Paul Sorvino as Paulie Cicero in 1990's 'Goodfellas.'

Paul Sorvino as Paulie Cicero in 1990's 'Goodfellas.'

Paul Sorvino, a charismatic and characterful actor who brought to life many memorable roles, has died. He was 83.

Paul Anthony Sorvino born April 13, 1939, in Brooklyn, New York. While he got his start writing advertising copy, the acting bug bit relatively soon after, and he went on to attend the American Musical and Dramatic Academy.

From there, he began a career on the stage, and made his Broadway debut with the musical ‘Bajour’ in 1964. Even as he continued to work successfully in theatre (including a Tony nomination for Jason Miller’s 1972 play ‘That Championship Season’, he also began working in TV and movies.

That Championship Season’ proved to be one of his most fruitful roles – he reprised it when Miller adapted the play for the big screen in 1982, and Sorvino starred alongside Robert Mitchum, Bruce Dern, Stacy Keach and Martin Sheen in the story of a basketball team that comes together for a reunion where cracks in their seemingly close bond start to show. Sorvino went on to direct the 1999 TV adaptation that starred Vincent D’Onofrio.

On the small screen, he was seen in the likes of ‘The Streets of San Francisco’, ‘Moonlighting’, ‘Murder, She Wrote’, ‘Star Trek: The Next Generation’, and, more recently, ‘Elementary’ and ‘The Goldbergs’. He was famously on ‘Law & Order' for a couple of seasons.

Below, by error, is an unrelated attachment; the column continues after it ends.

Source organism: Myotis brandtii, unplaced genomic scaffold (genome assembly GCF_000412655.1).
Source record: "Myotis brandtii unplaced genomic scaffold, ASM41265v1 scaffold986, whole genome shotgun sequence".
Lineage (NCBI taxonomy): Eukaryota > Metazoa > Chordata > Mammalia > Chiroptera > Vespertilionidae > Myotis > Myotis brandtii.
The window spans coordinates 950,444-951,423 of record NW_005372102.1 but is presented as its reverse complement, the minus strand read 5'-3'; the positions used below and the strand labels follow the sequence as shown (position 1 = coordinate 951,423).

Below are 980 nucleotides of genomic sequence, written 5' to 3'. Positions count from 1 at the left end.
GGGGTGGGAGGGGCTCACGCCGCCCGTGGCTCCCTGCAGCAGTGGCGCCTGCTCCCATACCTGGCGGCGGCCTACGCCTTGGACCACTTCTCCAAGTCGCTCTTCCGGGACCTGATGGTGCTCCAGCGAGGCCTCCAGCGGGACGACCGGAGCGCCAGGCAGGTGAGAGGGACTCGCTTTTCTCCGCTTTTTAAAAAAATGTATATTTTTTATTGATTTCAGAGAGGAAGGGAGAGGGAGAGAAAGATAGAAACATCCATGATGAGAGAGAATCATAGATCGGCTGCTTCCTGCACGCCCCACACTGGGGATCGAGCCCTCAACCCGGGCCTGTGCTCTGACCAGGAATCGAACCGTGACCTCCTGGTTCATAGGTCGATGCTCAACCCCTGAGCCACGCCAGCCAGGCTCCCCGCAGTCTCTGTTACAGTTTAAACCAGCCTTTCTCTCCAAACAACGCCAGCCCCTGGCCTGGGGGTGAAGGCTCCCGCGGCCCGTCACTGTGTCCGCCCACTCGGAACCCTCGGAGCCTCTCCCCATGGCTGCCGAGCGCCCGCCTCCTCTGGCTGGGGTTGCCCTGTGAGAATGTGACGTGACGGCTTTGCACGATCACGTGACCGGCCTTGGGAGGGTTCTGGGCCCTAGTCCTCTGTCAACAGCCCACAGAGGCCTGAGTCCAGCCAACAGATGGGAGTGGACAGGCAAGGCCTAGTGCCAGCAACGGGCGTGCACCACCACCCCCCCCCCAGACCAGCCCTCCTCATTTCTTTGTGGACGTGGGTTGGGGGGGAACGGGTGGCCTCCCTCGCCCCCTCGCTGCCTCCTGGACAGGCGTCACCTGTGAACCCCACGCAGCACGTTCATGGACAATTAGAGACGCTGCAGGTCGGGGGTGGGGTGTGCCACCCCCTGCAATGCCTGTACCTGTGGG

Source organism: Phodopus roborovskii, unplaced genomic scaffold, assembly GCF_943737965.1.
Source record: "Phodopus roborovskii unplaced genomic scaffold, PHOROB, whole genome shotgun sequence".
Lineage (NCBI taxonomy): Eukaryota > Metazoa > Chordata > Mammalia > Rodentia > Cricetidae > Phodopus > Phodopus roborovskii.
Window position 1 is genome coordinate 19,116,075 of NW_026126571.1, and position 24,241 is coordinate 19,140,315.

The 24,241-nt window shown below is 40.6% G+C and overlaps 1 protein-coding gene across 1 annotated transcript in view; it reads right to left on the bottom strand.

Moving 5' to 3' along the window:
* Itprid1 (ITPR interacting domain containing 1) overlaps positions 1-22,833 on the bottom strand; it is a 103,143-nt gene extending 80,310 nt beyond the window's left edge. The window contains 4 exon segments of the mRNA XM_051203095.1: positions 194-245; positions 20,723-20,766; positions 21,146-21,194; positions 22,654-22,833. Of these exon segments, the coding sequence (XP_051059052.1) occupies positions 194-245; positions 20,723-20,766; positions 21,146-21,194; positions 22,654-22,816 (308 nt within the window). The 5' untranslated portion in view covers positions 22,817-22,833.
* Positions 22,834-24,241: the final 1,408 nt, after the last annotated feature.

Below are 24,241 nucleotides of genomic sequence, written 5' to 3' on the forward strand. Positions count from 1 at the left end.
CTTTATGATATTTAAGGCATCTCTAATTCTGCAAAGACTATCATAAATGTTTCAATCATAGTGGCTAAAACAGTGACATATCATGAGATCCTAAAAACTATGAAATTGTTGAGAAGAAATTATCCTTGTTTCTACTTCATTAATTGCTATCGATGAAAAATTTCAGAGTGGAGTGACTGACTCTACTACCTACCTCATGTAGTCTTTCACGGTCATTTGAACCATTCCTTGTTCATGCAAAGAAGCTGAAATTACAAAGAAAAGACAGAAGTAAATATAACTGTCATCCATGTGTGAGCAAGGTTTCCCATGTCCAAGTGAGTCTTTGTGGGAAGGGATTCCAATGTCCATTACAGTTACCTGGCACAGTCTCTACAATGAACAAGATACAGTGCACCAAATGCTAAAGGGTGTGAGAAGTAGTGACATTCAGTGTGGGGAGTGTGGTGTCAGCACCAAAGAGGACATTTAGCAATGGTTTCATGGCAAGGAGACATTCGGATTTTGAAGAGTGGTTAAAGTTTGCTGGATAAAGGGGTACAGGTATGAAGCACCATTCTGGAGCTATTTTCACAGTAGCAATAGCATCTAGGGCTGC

Paul Sorvino as Henry Kissinger in 1995's 'Nixon.'

Paul Sorvino as Henry Kissinger in 1995's 'Nixon.'

Yet it is Sorvino’s movie work that stands out to most people – and most notably, his ability to play mobsters and mafiosos. Martin Scorsese tapped him to play Paul Cicero, AKA Big Pauly in ‘Goodfellas’, one of his most iconic roles.

In a career that spanned more than 170 credits, he would show up in the likes of ‘Nixon’, ‘Dick Tracy’, ‘The Rocketeer’, ‘For the Love of Money’, ‘Reds’, ‘Oh God,’ ‘A Touch of Class’, ‘Romeo + Juliet’, ‘The Brink’s Job’, ‘Cruising’, ‘Bulworth’, ‘Perfume’, ‘Mr. 3000’ and ‘Rules Don’t Apply’.

Outside of performing, he turned to sculpting to relax and even compared his acting career to the art. “Acting onstage is like doing sculpture,” he told the Florida Sun-Sentinel in 2005. “Acting in movies is like being an assistant to the sculptor.” He added that he preferred sculpting to stage or screen work because “no one tells you how to finish it.”

“My father the great Paul Sorvino has passed,” actor daughter Mira Sorvinowrote on social media. “My heart is rent asunder – a life of love and joy and wisdom with him is over. He was the most wonderful father. I love him so much. I’m sending you love in the stars Dad as you ascend.”

“Our hearts are broken,” said wife Dee Dee Sorvino in a statement. “There will never be another Paul Sorvino, he was the love of my life, and one of the greatest performers to ever grace the screen and stage.”